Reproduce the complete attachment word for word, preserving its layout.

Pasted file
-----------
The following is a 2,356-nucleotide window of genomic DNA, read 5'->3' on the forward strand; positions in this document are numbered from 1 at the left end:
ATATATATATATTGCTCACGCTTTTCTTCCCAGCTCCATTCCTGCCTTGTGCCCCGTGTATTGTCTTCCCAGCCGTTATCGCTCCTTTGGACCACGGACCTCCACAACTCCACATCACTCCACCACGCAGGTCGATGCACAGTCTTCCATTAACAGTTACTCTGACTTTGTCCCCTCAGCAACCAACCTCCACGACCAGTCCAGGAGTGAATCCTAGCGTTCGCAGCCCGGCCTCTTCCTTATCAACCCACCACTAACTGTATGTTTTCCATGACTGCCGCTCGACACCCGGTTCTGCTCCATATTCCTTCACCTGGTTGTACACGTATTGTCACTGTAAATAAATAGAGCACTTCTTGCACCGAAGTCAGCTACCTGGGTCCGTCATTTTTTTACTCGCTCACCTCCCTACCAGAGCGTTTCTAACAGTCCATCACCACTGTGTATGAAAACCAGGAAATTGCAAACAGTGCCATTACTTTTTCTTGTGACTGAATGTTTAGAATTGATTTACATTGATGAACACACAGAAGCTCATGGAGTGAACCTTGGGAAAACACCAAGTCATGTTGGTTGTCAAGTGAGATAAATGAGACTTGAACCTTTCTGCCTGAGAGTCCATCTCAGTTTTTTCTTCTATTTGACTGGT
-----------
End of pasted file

The following is a 2,356-nucleotide window of genomic DNA, read 5'->3' on the forward strand; positions in this document are numbered from 1 at the left end:
ATATATATATATTGCTCACGCTTTTCTTCCCAGCTCCATTCCTGCCTTGTGCCCCGTGTATTGTCTTCCCAGCCGTTATCGCTCCTTTGGACCACGGACCTCCACAACTCCACATCACTCCACCACGCAGGTCGATGCACAGTCTTCCATTAACAGTTACTCTGACTTTGTCCCCTCAGCAACCAACCTCCACGACCAGTCCAGGAGTGAATCCTAGCGTTCGCAGCCCGGCCTCTTCCTTATCAACCCACCACTAACTGTATGTTTTCCATGACTGCCGCTCGACACCCGGTTCTGCTCCATATTCCTTCACCTGGTTGTACACGTATTGTCACTGTAAATAAATAGAGCACTTCTTGCACCGAAGTCAGCTACCTGGGTCCGTCATTTTTTTACTCGCTCACCTCCCTACCAGAGCGTTTCTAACAGTCCATCACCACTGTGTATGAAAACCAGGAAATTGCAAACAGTGCCATTACTTTTTCTTGTGACTGAATGTTTAGAATTGATTTACATTGATGAACACACAGAAGCTCATGGAGTGAACCTTGGGAAAACACCAAGTCATGTTGGTTGTCAAGTGAGATAAATGAGACTTGAACCTTTCTGCCTGAGAGTCCATCTCAGTTTTTTCTTCTATTTGACTGGT